Hangzhou EPA Officials Domino – China Jiangsu Online
Pan Jun, former head of Hangzhou City’s Environmental Protection Science Institute, has had a successful political career in recent years, largely thanks to his business savvy. And he obviously knew the rules. “Illegitimate activities and bribery in environmental protection business are the ‘tumors’ that tarnish the environmental protection system and hamper the healthy development of this industry,” he told an Institute meeting in March 2006, sounding a clear alarm against corruption.
Two months later, Pan was arrested, for the same crime he himself had just recently preached against. Brought down with him are 90 EPA officials in the city. And it was Pan’s own creation, the environmental assessment cooperation fee, that planted the seed for this serial corruption case. The domino effect swept through 11 of Hangzhou’s 13 districts or counties.
Before Pan took over the reins at the environmental institute, the agency’s annual revenue was only over two million yuan. Then the rule of the game was, the institute would pay 10-20% of the value of an environmental impact assessment project to the “broker,” usually the city’s or a district environmental protection agency.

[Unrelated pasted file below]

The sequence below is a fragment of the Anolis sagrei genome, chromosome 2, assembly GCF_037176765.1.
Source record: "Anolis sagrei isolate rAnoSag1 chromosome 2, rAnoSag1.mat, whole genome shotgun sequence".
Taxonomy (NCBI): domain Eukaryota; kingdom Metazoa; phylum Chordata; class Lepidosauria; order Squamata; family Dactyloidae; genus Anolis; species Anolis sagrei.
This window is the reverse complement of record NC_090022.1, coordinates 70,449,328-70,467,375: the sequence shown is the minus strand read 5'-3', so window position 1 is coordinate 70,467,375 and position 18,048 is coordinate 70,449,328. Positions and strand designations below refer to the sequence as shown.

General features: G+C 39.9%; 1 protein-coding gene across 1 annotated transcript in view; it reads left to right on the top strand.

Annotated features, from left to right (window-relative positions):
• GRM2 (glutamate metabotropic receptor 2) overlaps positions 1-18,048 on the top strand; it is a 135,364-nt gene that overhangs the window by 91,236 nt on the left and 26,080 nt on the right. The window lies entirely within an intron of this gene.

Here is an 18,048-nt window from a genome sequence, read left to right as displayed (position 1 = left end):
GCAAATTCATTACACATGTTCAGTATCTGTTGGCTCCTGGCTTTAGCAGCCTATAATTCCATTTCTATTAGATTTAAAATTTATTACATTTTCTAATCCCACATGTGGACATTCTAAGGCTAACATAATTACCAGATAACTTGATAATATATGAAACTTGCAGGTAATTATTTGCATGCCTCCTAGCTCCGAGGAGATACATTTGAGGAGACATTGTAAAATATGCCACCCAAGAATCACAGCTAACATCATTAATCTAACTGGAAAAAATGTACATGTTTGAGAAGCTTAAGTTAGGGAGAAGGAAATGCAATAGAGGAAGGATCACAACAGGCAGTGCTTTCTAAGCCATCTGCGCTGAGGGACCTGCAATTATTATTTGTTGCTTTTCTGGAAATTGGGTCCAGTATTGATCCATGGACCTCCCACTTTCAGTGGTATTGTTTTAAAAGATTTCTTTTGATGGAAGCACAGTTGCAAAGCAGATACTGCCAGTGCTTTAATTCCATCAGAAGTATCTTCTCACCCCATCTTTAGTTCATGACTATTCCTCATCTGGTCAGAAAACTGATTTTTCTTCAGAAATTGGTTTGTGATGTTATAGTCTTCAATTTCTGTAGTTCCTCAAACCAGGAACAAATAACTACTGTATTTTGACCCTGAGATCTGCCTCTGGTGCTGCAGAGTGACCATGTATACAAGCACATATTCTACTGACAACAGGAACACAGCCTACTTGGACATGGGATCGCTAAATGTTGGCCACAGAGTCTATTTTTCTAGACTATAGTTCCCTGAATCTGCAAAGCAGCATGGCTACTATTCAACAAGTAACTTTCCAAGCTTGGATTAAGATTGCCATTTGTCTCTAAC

New to his job, he had ambitions to improve the economics, and bumped the kickback to 30%, renaming it an “environmental impact assessment project cooperation fee.” And most of these transactions would be forked over to local EPAs through cash payments, bank wirings or salaries.
Soon, his “new deal” brought in a lot of business. By 2005, his agency’s revenue topped 24 million, among which more than seven million was the so-called “cooperation fee.” His political career once looked so bright that rumors had it that he would become a deputy director at the city’s EPA.
The game of kickbacks caught the attention of the city’s EPA officials, and it became so prevalent that employees of most local EPAs compete against one another on the derived welfare or benefits from the kickbacks or briberies. An official with the city EPA’s discipline department admitted learning about the problem a while ago, but said they had no specific solution.
And in this context, many other forms of bribery also emerged. In 2002, the city decided to open a public bid to recycle over 3,000 tons of used cooking oil a year. An entrepreneur eyed the opportunity and bought up an all-out support from Sun Bo (Â≠ôÊ≥¢), who was in charge of pollutant control in the city’s EPA. The price was 27,000 yuan in cash and a Samsung cell phone worth 4,000 yuan. And this company, with the help of the EPA official, won the exclusive right to recycle the used oil. Follow-up bribes, 10,000 yuan a quarter, became regular extra income for various districts where the company has business. [Full Text in Chinese]